Someone has said, “Wise are those who look at others with the same generosity they offer themselves, and at themselves with the same critical eye they have for others.”

Such advice is difficult to disagree with because it amounts to treating others the way we’d want to be treated. The “golden rule” is hard to deny, but that doesn’t make it easy to do. For instance, 

How can followers of Christ practice generosity of spirit in a culture that has a reputation for tolerating everything but intolerance?

Let’s start by testing the question: Does our generation really tolerate everything but intolerance?

Daily news reports make it clear that our society is not as tolerant as its reputation. We don’t look the other way when executives get caught “cooking the books” of their company, or when politicians get nabbed taking money under the table, or when athletes test positive for steroids.

None of us is tolerant when someone is breaking into our home, stealing our money, or hurting our children.

So why are some of us concerned that tolerance has become disproportionately important to our generation?

One reason is that democratic freedoms have allowed for the growth of religious, spiritual, and moral diversity. Over time, world views have multiplied with a resulting loss of moral and political consensus. In a society that defends freedom of religious expression, some choices involve privacy issues that are increasingly difficult to legislate and enforce.

How can the history of the Bible help us keep our perspective?

In many ways, the social and political conditions of our culture parallel the days of the New Testament. The pluralism of Western society is similar to the multiculturalism of the Roman Empire. 

Until the emergence of Constantine in the fourth century, the Caesars were not partial to Christ. On the contrary, the Roman Empire was marked by religious diversity and sexual license.

In the New Testament, therefore, we find a series of case studies that show us how to live in conditions of diversity. In just such an environment, Jesus and His first followers show us how to have good judgment without being self-righteously judgmental in the process.

Because of our own limited perspective, Jesus gave us reasons to think twice before judging others when He said,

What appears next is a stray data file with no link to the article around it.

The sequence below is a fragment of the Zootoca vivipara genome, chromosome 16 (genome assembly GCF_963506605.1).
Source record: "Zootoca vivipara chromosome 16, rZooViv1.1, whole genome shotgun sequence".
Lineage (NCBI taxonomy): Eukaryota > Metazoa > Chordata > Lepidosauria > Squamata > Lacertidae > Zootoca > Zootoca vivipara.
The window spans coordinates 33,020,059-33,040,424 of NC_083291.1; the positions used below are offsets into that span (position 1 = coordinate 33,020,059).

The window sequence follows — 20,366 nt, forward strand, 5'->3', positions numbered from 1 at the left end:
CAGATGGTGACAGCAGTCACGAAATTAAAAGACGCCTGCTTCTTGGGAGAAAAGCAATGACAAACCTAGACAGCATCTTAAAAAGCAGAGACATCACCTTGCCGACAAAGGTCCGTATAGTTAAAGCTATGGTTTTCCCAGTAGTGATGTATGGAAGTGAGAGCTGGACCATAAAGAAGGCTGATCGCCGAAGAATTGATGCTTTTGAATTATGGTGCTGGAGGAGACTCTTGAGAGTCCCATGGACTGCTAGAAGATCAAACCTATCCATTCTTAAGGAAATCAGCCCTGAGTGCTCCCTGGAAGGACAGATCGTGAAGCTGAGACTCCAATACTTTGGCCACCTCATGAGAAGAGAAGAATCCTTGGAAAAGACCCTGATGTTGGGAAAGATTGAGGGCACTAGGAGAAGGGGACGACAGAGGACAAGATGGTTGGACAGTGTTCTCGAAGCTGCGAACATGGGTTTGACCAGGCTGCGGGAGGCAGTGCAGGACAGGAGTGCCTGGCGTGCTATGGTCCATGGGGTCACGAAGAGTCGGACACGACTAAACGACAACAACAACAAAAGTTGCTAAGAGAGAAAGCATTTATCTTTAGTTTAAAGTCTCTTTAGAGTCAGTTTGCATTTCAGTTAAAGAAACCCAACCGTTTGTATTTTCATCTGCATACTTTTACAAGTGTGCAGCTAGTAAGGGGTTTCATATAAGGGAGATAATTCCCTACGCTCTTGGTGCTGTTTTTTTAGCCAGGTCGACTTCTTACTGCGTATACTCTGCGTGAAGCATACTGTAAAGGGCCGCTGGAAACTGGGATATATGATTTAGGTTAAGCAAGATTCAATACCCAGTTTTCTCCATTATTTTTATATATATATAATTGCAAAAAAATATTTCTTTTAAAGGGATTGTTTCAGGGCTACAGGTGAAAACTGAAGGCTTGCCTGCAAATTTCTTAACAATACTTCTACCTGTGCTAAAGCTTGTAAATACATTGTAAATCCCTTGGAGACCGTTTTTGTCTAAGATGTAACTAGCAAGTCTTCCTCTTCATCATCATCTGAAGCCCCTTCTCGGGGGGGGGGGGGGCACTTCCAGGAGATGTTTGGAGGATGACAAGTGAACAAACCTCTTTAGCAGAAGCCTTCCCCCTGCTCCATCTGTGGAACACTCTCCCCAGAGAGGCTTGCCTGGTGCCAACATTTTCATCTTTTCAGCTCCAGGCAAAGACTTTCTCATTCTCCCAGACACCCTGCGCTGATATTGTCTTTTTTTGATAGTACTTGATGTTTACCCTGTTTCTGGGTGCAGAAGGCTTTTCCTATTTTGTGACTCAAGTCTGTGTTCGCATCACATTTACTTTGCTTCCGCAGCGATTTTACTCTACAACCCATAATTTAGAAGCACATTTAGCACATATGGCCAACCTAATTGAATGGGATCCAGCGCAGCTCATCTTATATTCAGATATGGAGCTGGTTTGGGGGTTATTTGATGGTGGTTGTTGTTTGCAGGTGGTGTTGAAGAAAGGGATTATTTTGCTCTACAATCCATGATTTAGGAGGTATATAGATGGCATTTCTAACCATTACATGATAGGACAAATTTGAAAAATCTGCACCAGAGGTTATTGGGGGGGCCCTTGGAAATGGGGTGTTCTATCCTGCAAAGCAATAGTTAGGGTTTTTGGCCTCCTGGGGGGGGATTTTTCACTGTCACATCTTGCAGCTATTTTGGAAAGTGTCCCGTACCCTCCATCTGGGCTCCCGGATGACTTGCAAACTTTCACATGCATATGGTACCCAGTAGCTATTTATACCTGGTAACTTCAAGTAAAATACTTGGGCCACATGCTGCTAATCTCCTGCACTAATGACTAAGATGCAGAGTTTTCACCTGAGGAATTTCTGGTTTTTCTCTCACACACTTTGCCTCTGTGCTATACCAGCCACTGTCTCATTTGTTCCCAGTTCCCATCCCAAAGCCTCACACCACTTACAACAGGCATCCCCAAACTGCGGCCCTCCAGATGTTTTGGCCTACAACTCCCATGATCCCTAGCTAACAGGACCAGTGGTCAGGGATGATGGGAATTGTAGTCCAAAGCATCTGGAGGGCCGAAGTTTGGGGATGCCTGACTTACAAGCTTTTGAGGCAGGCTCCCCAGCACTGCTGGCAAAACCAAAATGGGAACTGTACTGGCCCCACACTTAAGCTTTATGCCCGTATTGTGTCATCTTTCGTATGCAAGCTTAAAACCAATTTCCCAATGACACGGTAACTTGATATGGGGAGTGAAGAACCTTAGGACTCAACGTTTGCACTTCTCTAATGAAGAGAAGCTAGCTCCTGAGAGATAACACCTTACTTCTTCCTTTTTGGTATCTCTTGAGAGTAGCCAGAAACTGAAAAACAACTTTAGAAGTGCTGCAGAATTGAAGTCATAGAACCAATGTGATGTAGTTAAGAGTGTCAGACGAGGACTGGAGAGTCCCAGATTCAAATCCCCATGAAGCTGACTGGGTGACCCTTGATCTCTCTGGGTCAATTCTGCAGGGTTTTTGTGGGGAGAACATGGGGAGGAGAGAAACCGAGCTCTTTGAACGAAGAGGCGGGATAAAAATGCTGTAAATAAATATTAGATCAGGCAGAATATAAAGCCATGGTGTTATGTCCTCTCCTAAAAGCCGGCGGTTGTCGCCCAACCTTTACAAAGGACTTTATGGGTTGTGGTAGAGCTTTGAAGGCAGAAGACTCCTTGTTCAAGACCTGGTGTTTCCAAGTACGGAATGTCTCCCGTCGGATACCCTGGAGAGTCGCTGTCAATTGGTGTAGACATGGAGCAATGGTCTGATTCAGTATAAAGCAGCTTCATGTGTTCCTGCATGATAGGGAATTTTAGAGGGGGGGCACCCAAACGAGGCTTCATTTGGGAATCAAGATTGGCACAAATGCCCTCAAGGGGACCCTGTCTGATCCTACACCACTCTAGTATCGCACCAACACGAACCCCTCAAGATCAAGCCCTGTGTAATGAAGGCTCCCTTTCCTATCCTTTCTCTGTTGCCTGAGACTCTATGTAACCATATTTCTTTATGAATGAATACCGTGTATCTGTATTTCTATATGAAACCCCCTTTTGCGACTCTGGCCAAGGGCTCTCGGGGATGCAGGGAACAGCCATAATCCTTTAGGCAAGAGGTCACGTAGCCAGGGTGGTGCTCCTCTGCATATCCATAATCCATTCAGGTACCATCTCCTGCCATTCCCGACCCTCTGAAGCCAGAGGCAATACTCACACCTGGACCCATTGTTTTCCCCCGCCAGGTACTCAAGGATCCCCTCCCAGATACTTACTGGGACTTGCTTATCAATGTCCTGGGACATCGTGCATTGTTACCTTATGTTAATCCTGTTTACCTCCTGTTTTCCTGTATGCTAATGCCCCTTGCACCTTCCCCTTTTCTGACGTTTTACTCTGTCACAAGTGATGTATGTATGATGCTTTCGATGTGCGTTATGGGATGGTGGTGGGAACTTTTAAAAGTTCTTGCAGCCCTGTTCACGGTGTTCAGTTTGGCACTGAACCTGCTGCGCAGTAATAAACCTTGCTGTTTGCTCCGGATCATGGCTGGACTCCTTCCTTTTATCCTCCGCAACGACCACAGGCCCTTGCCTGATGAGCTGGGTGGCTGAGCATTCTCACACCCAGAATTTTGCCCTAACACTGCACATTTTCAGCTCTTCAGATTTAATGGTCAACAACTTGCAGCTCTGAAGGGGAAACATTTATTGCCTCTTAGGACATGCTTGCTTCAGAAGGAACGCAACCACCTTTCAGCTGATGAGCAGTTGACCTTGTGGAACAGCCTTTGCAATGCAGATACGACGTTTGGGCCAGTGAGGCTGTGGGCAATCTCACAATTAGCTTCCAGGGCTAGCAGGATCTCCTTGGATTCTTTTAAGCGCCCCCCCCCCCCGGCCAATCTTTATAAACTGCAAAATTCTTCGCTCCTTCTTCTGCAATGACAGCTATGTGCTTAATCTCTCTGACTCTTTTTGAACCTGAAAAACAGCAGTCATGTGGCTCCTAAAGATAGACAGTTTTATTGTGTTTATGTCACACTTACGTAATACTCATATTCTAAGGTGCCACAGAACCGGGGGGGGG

Judge not, that you be not judged (Matthew 7:1).

  Condemn not, and you shall not be condemned (Luke 6:37).

Years later, a follower of Jesus by the name of Paul added his own reasons for not trying to play God with other people’s lives. He wrote,

  Don’t make judgments about anyone ahead of time—before the Lord returns. For He will bring our darkest secrets to light and will reveal our private motives (1 Corinthians 4:5 NLT).

•   Who are you to judge another’s servant? . . . Or why do you show contempt for your brother? For we shall all stand before the judgment seat of Christ (Romans 14:4,10).

But as we’ve already suggested, such hesitance to judge others could not mean that followers of Christ need to claim ignorance when it comes to our need for moral discernment.

Jesus shows us how to have good judgment without being judgmental.

According to the gospel of John, Jesus was full of both grace and truth (John 1:14). By combining both, Jesus gives us a model of moral insight and judgment while insisting that He, Himself, was not ready to condemn anyone (John 3:17).

Consider, for instance, what happened when a group of religious men brought to Jesus a woman who they said had been caught in the act of adultery.

In an effort to pit Jesus against Moses, they said, “Teacher, . . . this woman was caught in the act of adultery. The law of Moses says to stone her. What do you say?” (John 8:4-5 NLT).

Jesus, acting as if He didn’t hear, stooped down and with His finger wrote something on the ground. When they insisted on a response, He stood up again and said, “ ‘All right, [stone her] but let the one who has never sinned throw the first stone!’ Then He stooped down again and wrote in the dust” (vv.6-8 NLT).

John’s gospel goes on to say that when the accusers heard Jesus’ response, “They slipped away one by one, beginning with the oldest, until only Jesus was left in the middle of the crowd with the woman. Then Jesus stood up again and said to the woman, ‘Where are your accusers? Didn’t even one of them condemn you?’ ”

“No, Lord,” she said. Then Jesus said, “Neither do I. Go and sin no more” (John 8:9-11 NLT). 

In that brief conversation, Jesus showed good judgment without being judgmental. With masterful truth and grace, He gave the men, and the woman, what they needed to hear for their own good.

Those who were self-righteous and judgmental were graciously and truthfully reminded of their own sin. The one caught in adultery heard words of correction rather than condemnation.

In the process . . .

Jesus showed a desire to rescue before assuming His final role as our judge. 

When, at the end of this age, the time does come for Jesus to judge the world (John 5:27-29), He will do so in a way that He alone is qualified to do:

  He will be a judge who walked in our shoes without sin.

  He will be a judge who suffered in our place to earn the right to be our Savior.

  He will be a judge who with perfect understanding will weigh our acceptance or rejection of His salvation and our acceptance or rejection of His offer to live His life through us.

There’s no better reason than the example Jesus provided to want to live with good judgment, without acting like anyone’s final judge or jury.

Father in heaven, some of our most thoughtless acts have been to condemn those for whom Your Son died. Forgive us for presuming to judge others in ways that belong to You alone. Please give us the good judgment that we need to love others, as You have loved us. —Mart De Haan